except SomethingCrazy:
    uhOhBetterDoSomething()

Why? well the interpreter can dive straight in and start doing what you normally do; in the first case the interpreter has to do a symbol look up each time the if statement is executed, because the name could refer to something different since the last time the statement was executed! (And a name lookup, especially if somethingcrazy_happened is global can be nontrivial).

You mean Who??

Because of cost of name lookups it can also be better to cache global values within functions, and bake-in simple boolean tests into functions like this:

Unoptimised function:

def foo():
    if condition_that_rarely_changes:
         doSomething()
    else:
         doSomethingElse()

Optimised approach, instead of using a variable, exploit the fact that the interpreter is doing a name lookup on the function anyway!

When the condition becomes true:

foo = doSomething # now foo() calls doSomething()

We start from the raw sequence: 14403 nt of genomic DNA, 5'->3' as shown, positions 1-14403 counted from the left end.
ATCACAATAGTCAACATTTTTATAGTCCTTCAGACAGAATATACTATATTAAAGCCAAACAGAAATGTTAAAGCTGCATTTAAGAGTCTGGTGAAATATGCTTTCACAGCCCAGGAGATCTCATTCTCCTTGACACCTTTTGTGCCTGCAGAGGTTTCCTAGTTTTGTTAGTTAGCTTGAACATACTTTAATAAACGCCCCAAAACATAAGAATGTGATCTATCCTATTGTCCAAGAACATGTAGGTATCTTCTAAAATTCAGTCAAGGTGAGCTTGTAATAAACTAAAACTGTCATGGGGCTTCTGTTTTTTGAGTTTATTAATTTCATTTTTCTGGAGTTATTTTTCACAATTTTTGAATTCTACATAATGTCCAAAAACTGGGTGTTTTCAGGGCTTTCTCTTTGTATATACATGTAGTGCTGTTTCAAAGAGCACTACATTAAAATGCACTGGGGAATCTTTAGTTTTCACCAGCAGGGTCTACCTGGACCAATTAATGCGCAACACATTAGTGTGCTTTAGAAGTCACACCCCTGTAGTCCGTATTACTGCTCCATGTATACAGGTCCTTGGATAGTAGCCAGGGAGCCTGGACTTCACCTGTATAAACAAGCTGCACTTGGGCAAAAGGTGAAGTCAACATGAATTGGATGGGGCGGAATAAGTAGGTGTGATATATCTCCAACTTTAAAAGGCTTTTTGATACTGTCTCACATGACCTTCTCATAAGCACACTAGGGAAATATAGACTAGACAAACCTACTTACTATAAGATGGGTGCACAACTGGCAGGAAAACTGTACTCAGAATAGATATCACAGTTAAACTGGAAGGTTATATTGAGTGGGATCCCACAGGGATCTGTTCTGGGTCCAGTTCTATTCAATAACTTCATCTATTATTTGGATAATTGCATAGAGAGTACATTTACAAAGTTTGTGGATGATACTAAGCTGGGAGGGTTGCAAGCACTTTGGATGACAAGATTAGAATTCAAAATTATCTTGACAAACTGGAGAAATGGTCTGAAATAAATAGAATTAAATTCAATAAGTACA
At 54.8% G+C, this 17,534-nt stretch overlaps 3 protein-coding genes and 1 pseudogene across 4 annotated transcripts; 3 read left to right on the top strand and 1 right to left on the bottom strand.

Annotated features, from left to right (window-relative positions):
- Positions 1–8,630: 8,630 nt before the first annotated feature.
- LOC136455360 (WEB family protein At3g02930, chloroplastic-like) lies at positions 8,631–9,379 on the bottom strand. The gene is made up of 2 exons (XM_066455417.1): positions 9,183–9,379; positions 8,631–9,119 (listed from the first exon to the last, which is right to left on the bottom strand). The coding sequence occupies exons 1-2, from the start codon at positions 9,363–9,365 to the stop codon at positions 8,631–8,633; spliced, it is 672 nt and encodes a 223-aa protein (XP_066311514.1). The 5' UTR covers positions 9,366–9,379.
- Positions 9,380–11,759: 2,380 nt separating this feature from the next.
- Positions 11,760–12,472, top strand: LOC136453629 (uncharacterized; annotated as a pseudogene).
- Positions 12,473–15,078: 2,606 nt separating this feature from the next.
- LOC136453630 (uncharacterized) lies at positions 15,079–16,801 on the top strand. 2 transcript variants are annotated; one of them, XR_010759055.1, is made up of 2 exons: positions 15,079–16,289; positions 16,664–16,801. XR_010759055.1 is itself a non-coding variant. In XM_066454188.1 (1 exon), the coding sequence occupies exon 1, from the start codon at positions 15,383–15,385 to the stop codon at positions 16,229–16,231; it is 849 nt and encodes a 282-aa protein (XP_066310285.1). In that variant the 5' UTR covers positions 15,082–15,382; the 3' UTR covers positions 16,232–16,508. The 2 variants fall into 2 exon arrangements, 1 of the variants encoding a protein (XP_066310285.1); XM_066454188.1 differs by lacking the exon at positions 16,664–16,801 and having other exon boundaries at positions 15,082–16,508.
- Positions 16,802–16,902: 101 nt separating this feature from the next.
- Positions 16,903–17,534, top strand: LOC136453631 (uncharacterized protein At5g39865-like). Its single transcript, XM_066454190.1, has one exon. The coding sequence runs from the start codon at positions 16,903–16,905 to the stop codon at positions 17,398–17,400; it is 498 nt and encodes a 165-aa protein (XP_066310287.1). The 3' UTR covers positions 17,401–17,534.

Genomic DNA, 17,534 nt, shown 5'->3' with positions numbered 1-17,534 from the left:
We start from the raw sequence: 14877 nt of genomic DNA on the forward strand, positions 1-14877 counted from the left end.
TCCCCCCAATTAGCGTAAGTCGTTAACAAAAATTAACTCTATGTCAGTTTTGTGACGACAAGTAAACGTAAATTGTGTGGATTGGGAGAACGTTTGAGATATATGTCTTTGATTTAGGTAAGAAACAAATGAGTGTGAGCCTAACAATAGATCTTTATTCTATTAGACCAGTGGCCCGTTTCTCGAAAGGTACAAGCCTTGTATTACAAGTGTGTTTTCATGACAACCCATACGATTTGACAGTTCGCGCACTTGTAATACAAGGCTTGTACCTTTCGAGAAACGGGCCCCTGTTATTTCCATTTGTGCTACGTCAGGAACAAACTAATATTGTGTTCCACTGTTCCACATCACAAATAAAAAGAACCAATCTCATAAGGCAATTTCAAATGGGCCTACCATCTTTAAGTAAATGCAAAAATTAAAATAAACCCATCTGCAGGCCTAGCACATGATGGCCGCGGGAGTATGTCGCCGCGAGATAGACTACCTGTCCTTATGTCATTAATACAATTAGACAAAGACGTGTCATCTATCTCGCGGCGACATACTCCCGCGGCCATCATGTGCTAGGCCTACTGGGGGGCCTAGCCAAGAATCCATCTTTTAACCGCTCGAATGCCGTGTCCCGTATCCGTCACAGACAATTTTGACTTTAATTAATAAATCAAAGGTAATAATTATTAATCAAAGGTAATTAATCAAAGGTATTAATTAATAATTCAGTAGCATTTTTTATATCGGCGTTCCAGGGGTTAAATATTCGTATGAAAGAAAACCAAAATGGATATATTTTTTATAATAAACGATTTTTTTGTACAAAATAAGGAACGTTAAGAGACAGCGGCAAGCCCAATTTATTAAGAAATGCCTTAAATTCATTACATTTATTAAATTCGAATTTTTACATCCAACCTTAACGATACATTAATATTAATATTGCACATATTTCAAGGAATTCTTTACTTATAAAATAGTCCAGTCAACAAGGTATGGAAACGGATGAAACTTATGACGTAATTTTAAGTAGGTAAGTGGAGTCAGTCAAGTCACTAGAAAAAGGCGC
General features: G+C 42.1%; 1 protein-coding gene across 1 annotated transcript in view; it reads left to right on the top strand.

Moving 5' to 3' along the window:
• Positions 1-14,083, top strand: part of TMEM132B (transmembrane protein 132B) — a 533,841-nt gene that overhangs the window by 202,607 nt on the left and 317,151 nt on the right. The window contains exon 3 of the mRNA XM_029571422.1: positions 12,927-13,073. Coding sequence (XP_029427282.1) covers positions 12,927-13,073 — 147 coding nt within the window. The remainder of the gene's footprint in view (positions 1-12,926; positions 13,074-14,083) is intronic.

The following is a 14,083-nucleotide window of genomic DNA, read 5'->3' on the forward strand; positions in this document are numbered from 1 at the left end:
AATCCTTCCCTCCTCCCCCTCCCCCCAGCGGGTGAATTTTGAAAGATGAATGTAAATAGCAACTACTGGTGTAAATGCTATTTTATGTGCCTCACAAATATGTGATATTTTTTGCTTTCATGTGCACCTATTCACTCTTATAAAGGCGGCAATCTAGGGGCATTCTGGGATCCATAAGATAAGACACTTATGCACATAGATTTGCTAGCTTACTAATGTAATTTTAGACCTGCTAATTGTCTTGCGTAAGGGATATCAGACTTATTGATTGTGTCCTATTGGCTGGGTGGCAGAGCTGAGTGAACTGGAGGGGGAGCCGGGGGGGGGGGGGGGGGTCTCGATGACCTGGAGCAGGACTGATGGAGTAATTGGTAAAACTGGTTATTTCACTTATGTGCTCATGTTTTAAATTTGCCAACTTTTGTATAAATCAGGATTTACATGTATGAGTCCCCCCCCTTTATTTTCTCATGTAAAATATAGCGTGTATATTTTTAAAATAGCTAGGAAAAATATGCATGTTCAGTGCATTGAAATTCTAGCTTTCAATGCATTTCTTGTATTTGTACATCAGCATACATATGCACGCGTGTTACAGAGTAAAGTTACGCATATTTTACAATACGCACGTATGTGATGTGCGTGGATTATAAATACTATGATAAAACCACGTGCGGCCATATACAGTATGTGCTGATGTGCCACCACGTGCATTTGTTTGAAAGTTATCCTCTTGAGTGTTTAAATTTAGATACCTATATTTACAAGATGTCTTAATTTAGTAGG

When the condition becomes false:

foo = doSomethingElse # now foo() calls doSomethingElse()

PyPy

PyPy is a python implementation written in python. Surely that means it will run code infinitely slower? Well, no. PyPy actually uses a Just-In-Time compiler (JIT) to run python programs.

If you don't use any external libraries (or the ones you do use are compatible with PyPy), then this is an extremely easy way to (almost certainly) speed up repetitive tasks in your program.

Basically the JIT can generate code that will do what the python interpreter would, but much faster, since it is generated for a single case, rather than having to deal with every possible legal python expression.

Where to look Next

Of course, the first place you should have looked was to improve your algorithms and data structures, and to consider things like caching, or even whether you need to be doing so much in the first place, but anyway:

  • This page of the python.org wiki provides lots of information about how to speed up python code, though some of it is a bit out of date.

  • Here's the BDFL himself on the subject of optimising loops.

There are quite a few things, even from my own limited experience that I've missed out, but this answer was long enough already!